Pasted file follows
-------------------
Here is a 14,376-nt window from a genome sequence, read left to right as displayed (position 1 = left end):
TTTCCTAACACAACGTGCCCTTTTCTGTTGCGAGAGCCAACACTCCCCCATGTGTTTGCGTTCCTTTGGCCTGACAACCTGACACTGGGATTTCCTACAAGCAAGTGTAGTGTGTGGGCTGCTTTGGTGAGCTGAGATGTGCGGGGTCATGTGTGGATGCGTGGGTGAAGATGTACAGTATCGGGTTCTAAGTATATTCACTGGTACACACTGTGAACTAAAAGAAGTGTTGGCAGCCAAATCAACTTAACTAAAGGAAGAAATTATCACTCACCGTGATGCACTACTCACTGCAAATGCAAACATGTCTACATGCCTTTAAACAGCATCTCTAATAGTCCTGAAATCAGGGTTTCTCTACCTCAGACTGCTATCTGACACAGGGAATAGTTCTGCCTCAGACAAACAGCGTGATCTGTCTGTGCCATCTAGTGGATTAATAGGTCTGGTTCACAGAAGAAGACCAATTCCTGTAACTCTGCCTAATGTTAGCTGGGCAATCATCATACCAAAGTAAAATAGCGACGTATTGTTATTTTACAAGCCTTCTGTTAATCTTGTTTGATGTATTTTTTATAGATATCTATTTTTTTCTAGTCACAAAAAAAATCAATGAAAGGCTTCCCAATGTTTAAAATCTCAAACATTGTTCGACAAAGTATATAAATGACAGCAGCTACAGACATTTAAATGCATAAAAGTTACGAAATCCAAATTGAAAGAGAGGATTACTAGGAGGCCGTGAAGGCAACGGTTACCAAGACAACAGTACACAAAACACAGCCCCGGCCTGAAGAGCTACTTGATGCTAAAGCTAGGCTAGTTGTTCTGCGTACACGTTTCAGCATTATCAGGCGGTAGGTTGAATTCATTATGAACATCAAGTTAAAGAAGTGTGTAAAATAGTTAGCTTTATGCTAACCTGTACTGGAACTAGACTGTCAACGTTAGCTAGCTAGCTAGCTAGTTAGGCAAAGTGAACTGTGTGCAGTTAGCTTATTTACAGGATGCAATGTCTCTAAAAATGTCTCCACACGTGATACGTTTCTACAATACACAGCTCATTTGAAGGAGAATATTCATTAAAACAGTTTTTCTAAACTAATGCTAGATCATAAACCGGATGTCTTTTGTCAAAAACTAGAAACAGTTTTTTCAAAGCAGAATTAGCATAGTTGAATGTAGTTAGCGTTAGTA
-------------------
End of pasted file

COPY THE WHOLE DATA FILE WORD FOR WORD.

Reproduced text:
Here is a 14,376-nt window from a genome sequence, read left to right as displayed (position 1 = left end):
TTTCCTAACACAACGTGCCCTTTTCTGTTGCGAGAGCCAACACTCCCCCATGTGTTTGCGTTCCTTTGGCCTGACAACCTGACACTGGGATTTCCTACAAGCAAGTGTAGTGTGTGGGCTGCTTTGGTGAGCTGAGATGTGCGGGGTCATGTGTGGATGCGTGGGTGAAGATGTACAGTATCGGGTTCTAAGTATATTCACTGGTACACACTGTGAACTAAAAGAAGTGTTGGCAGCCAAATCAACTTAACTAAAGGAAGAAATTATCACTCACCGTGATGCACTACTCACTGCAAATGCAAACATGTCTACATGCCTTTAAACAGCATCTCTAATAGTCCTGAAATCAGGGTTTCTCTACCTCAGACTGCTATCTGACACAGGGAATAGTTCTGCCTCAGACAAACAGCGTGATCTGTCTGTGCCATCTAGTGGATTAATAGGTCTGGTTCACAGAAGAAGACCAATTCCTGTAACTCTGCCTAATGTTAGCTGGGCAATCATCATACCAAAGTAAAATAGCGACGTATTGTTATTTTACAAGCCTTCTGTTAATCTTGTTTGATGTATTTTTTATAGATATCTATTTTTTTCTAGTCACAAAAAAAATCAATGAAAGGCTTCCCAATGTTTAAAATCTCAAACATTGTTCGACAAAGTATATAAATGACAGCAGCTACAGACATTTAAATGCATAAAAGTTACGAAATCCAAATTGAAAGAGAGGATTACTAGGAGGCCGTGAAGGCAACGGTTACCAAGACAACAGTACACAAAACACAGCCCCGGCCTGAAGAGCTACTTGATGCTAAAGCTAGGCTAGTTGTTCTGCGTACACGTTTCAGCATTATCAGGCGGTAGGTTGAATTCATTATGAACATCAAGTTAAAGAAGTGTGTAAAATAGTTAGCTTTATGCTAACCTGTACTGGAACTAGACTGTCAACGTTAGCTAGCTAGCTAGCTAGTTAGGCAAAGTGAACTGTGTGCAGTTAGCTTATTTACAGGATGCAATGTCTCTAAAAATGTCTCCACACGTGATACGTTTCTACAATACACAGCTCATTTGAAGGAGAATATTCATTAAAACAGTTTTTCTAAACTAATGCTAGATCATAAACCGGATGTCTTTTGTCAAAAACTAGAAACAGTTTTTTCAAAGCAGAATTAGCATAGTTGAATGTAGTTAGCGTTAGTA